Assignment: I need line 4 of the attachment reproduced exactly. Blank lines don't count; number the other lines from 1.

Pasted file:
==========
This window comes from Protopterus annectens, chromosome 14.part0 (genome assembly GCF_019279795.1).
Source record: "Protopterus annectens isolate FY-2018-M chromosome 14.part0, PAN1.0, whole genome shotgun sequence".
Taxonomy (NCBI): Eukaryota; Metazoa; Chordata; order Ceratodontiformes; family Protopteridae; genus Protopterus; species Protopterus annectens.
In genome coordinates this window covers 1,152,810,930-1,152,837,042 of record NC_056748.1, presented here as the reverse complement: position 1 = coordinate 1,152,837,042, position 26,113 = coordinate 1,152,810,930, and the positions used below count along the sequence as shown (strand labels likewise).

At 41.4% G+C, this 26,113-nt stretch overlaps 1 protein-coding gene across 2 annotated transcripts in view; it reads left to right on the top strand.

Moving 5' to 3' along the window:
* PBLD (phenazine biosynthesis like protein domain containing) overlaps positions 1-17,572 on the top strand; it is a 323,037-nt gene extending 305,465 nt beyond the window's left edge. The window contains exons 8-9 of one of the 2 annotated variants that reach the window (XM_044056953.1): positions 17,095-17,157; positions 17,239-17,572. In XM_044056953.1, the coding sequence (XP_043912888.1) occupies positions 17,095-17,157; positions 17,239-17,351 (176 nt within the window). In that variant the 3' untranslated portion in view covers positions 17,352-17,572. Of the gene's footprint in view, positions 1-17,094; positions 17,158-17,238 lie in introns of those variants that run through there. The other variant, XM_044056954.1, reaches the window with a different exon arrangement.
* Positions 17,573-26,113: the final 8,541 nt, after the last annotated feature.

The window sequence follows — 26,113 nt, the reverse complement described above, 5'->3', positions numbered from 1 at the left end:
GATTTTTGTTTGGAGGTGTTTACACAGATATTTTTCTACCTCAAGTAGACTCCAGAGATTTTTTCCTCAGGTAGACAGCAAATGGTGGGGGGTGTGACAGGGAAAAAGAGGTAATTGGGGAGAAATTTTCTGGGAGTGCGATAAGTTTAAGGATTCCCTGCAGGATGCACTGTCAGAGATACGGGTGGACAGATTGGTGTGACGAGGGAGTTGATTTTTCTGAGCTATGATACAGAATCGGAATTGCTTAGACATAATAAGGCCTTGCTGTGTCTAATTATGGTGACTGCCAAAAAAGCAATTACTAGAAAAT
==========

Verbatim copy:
In genome coordinates this window covers 1,152,810,930-1,152,837,042 of record NC_056748.1, presented here as the reverse complement: position 1 = coordinate 1,152,837,042, position 26,113 = coordinate 1,152,810,930, and the positions used below count along the sequence as shown (strand labels likewise).